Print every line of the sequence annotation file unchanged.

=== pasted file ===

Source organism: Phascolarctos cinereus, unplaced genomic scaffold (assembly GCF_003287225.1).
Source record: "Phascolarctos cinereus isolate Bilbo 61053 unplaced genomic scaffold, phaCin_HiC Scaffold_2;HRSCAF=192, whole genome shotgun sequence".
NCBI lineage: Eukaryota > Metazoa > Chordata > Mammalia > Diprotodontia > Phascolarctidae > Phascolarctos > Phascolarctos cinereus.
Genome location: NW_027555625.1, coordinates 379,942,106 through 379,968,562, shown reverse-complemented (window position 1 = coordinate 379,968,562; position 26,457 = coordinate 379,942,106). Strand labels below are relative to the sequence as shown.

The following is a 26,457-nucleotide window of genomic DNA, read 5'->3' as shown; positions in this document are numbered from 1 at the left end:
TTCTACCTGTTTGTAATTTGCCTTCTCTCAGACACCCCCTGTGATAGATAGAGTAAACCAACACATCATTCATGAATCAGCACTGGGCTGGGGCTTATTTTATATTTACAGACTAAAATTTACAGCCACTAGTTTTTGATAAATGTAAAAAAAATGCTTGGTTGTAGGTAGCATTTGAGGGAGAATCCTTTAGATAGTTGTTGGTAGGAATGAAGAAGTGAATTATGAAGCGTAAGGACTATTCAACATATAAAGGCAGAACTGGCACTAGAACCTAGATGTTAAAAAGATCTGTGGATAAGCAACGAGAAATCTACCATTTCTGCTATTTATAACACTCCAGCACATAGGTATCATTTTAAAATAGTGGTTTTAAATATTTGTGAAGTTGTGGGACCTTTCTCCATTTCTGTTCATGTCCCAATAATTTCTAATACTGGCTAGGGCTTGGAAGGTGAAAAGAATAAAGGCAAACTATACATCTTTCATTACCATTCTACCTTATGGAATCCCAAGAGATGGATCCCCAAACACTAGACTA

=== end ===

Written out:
Source organism: Phascolarctos cinereus, unplaced genomic scaffold (assembly GCF_003287225.1).
Source record: "Phascolarctos cinereus isolate Bilbo 61053 unplaced genomic scaffold, phaCin_HiC Scaffold_2;HRSCAF=192, whole genome shotgun sequence".
NCBI lineage: Eukaryota > Metazoa > Chordata > Mammalia > Diprotodontia > Phascolarctidae > Phascolarctos > Phascolarctos cinereus.
Genome location: NW_027555625.1, coordinates 379,942,106 through 379,968,562, shown reverse-complemented (window position 1 = coordinate 379,968,562; position 26,457 = coordinate 379,942,106). Strand labels below are relative to the sequence as shown.

The following is a 26,457-nucleotide window of genomic DNA, read 5'->3' as shown; positions in this document are numbered from 1 at the left end:
TTCTACCTGTTTGTAATTTGCCTTCTCTCAGACACCCCCTGTGATAGATAGAGTAAACCAACACATCATTCATGAATCAGCACTGGGCTGGGGCTTATTTTATATTTACAGACTAAAATTTACAGCCACTAGTTTTTGATAAATGTAAAAAAAATGCTTGGTTGTAGGTAGCATTTGAGGGAGAATCCTTTAGATAGTTGTTGGTAGGAATGAAGAAGTGAATTATGAAGCGTAAGGACTATTCAACATATAAAGGCAGAACTGGCACTAGAACCTAGATGTTAAAAAGATCTGTGGATAAGCAACGAGAAATCTACCATTTCTGCTATTTATAACACTCCAGCACATAGGTATCATTTTAAAATAGTGGTTTTAAATATTTGTGAAGTTGTGGGACCTTTCTCCATTTCTGTTCATGTCCCAATAATTTCTAATACTGGCTAGGGCTTGGAAGGTGAAAAGAATAAAGGCAAACTATACATCTTTCATTACCATTCTACCTTATGGAATCCCAAGAGATGGATCCCCAAACACTAGACTA